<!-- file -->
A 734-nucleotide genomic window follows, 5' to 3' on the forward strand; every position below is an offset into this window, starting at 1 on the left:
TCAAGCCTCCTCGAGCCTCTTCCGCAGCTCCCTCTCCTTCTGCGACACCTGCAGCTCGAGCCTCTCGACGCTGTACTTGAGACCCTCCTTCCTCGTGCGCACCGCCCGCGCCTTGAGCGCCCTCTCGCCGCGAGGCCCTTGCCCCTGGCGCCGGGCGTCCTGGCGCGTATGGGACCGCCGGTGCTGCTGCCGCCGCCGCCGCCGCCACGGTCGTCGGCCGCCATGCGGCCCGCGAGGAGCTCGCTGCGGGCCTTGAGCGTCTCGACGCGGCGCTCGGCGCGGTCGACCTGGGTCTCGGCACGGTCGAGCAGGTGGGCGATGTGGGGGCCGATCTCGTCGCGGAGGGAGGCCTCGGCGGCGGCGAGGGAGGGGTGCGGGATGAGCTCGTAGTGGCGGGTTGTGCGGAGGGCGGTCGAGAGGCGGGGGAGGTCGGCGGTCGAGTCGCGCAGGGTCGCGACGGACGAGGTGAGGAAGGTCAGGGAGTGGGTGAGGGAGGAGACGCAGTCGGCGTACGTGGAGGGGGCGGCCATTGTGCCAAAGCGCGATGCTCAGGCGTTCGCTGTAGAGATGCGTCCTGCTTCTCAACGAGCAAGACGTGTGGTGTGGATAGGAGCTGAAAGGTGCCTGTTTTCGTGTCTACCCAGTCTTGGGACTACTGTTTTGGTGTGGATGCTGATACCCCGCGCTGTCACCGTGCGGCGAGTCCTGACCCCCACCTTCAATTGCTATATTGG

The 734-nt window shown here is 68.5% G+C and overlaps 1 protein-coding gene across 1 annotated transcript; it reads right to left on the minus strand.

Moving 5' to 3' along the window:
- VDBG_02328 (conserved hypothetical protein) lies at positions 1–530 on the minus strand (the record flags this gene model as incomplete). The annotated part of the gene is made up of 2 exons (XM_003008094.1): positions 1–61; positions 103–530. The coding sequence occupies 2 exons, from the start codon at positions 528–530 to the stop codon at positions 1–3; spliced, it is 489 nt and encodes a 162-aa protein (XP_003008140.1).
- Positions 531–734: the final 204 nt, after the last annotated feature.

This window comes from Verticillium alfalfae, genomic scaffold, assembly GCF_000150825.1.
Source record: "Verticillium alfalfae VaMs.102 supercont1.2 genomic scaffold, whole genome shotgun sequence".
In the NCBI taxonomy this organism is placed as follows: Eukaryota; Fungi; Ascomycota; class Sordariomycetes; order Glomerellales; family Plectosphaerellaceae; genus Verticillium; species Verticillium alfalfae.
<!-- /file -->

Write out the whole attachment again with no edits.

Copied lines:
A 734-nucleotide genomic window follows, 5' to 3' on the forward strand; every position below is an offset into this window, starting at 1 on the left:
TCAAGCCTCCTCGAGCCTCTTCCGCAGCTCCCTCTCCTTCTGCGACACCTGCAGCTCGAGCCTCTCGACGCTGTACTTGAGACCCTCCTTCCTCGTGCGCACCGCCCGCGCCTTGAGCGCCCTCTCGCCGCGAGGCCCTTGCCCCTGGCGCCGGGCGTCCTGGCGCGTATGGGACCGCCGGTGCTGCTGCCGCCGCCGCCGCCGCCACGGTCGTCGGCCGCCATGCGGCCCGCGAGGAGCTCGCTGCGGGCCTTGAGCGTCTCGACGCGGCGCTCGGCGCGGTCGACCTGGGTCTCGGCACGGTCGAGCAGGTGGGCGATGTGGGGGCCGATCTCGTCGCGGAGGGAGGCCTCGGCGGCGGCGAGGGAGGGGTGCGGGATGAGCTCGTAGTGGCGGGTTGTGCGGAGGGCGGTCGAGAGGCGGGGGAGGTCGGCGGTCGAGTCGCGCAGGGTCGCGACGGACGAGGTGAGGAAGGTCAGGGAGTGGGTGAGGGAGGAGACGCAGTCGGCGTACGTGGAGGGGGCGGCCATTGTGCCAAAGCGCGATGCTCAGGCGTTCGCTGTAGAGATGCGTCCTGCTTCTCAACGAGCAAGACGTGTGGTGTGGATAGGAGCTGAAAGGTGCCTGTTTTCGTGTCTACCCAGTCTTGGGACTACTGTTTTGGTGTGGATGCTGATACCCCGCGCTGTCACCGTGCGGCGAGTCCTGACCCCCACCTTCAATTGCTATATTGG

The 734-nt window shown here is 68.5% G+C and overlaps 1 protein-coding gene across 1 annotated transcript; it reads right to left on the minus strand.

Moving 5' to 3' along the window:
- VDBG_02328 (conserved hypothetical protein) lies at positions 1–530 on the minus strand (the record flags this gene model as incomplete). The annotated part of the gene is made up of 2 exons (XM_003008094.1): positions 1–61; positions 103–530. The coding sequence occupies 2 exons, from the start codon at positions 528–530 to the stop codon at positions 1–3; spliced, it is 489 nt and encodes a 162-aa protein (XP_003008140.1).
- Positions 531–734: the final 204 nt, after the last annotated feature.

This window comes from Verticillium alfalfae, genomic scaffold, assembly GCF_000150825.1.
Source record: "Verticillium alfalfae VaMs.102 supercont1.2 genomic scaffold, whole genome shotgun sequence".
In the NCBI taxonomy this organism is placed as follows: Eukaryota; Fungi; Ascomycota; class Sordariomycetes; order Glomerellales; family Plectosphaerellaceae; genus Verticillium; species Verticillium alfalfae.